Campaign seeks to push Seattle minimum wage to $15

SEATTLE — Washington already has the nation’s highest state minimum wage at $9.19 an hour. Now, there’s a push in Seattle, at least, to make it $15.

That would mean fast food workers, retail clerks, baristas and other minimum wage workers would get what protesters demanded when they shut down a handful of city restaurants in May and others called for when they demonstrated nationwide in July.

So far, the City Council and mayoral candidates have said they would consider it in the famously liberal city. One said, however, that it may not be soon.

Venture capitalist Nick Hanauer said there’s no time to waste. What the nation needs is money in the hands of regular consumers. “A higher minimum wage is a very simple and elegant solution to the death spiral of falling demand that is the signature feature of our economy,” he said.

Some businesses advocates say a higher minimum wage will make it harder for companies in Seattle to survive. They cite Wal-Mart, which has all but refused to accept a Washington, D.C., decision to raise the minimum wage to $12.50 an hour in big box stores.

A higher minimum wage eliminates low wage jobs because that’s how small businesses cut costs and that ends up hurting the people it was supposed to benefit, according to the U.S. Chamber of Commerce.

Fast food and retail workers, meanwhile, are calling for a nationwide strike on Aug. 29 to push for $15 an hour.

More than 15 million workers earn the national minimum wage, making about $15,080 a year — $50 below the federal poverty line for a family of two. San Francisco currently has the highest minimum wage for all workers at $10.50 an hour.

Economist Chris Benner of the University of California at Davis does not agree that a higher minimum wage would lead to job losses.

“There may be some job impact in those small businesses themselves,” he said. But in the entire economy, when you increase income to low-wage workers, it creates jobs because those workers are likely to spend their additional income and that increases demand for goods and services.

Benner also doubts a higher minimum wage would affect prices enough to scare away consumers. His research has shown that even a large increase in wages, like the proposal in Seattle, has only a 4 to 5 percent effect on prices.

One of those affected by a potential wage increase is Caroline Durocher, 21, who has been working low-wage jobs since high school. She has been working at a Seattle Subway restaurant for about a month, since she was fired by another chain shortly after participating in the minimum wage strike.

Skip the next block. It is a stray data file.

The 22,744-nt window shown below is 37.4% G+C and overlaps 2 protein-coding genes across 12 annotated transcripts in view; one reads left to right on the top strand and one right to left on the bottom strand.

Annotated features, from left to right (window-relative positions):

“I have co-workers who are single moms. I honestly don’t know how they make it,” said Durocher, who sleeps on her father’s couch.

City Council member Nick Licata doesn’t expect the issue to get any official traction soon. One of the council’s most liberal members, he said there are other issues the council should tackle to help low-wage workers, including wage theft and affordable housing.

Pushing it forward before it can actually pass would kill he idea, he said.

One Seattle City council candidate has made the topic the centerpiece of her campaign.

Economist Kshama Sawant is basing her campaign on similar efforts in New York City and Washington, D.C. While saying her chances of getting elected are not great, she is pushing the rise in the minimum wage and said she is hearing about it on the campaign trail.

An alternative, yet politically mighty, weekly newspaper, the Stranger, has endorsed her idea.

“We’re getting a huge echo for the idea,” she said.

More in Local News

Herald photos of the week

A weekly collection of The Herald’s best images by staff photographers and… Continue reading

This week’s Herald Super Kid is Nathan Nicholson of Snohomish High School. (Dan Bates / The Herald)
‘The future is biotech,’ but for now he’s busy with everything

Snohomish senior Nathan Nicholson is a student leader and media master.

Longboarders from near and far hit the trail in Arlington

The Centennial Sk8 Festival was serious competition for some and just for fun for others.

Council passes six-month moratorium on safe injection sites

Proposal by County Councilman Nate Nehring passed unanimously.

Crews recover body of man who fell over Wallace Falls

The area where the man fell is called Sky Valley Lookout, 2.4 miles from the parking lot.

Big fire destroys building on Broadway in Everett

A person was rescued, but there were no immediate reports of injuries.

Luring attempt reported in Mountlake Terrace

The driver allegedly instructed a boy to get in the truck and help grab a scooter he was giving away.

A place to live: Clearing a barrier for former sex workers

A nonprofit’s house “will be a safe place” for former prostitutes and sex-trafficking victims.

A customer walks away after buying a hot dog from a vendor on 33rd St and Smith Street near the Everett Station on Friday. The Everett Station District Alliance pictures the area east of Broadway and south of Hewitt Avenue as a future neighborhood and transit hub that could absorb expected population growth. (Andy Bronson / The Herald)
How can Everett Station become a vibrant part of city?

A neighborhood alliance focused on long-term revitalization will update the public Tuesday.

Most Read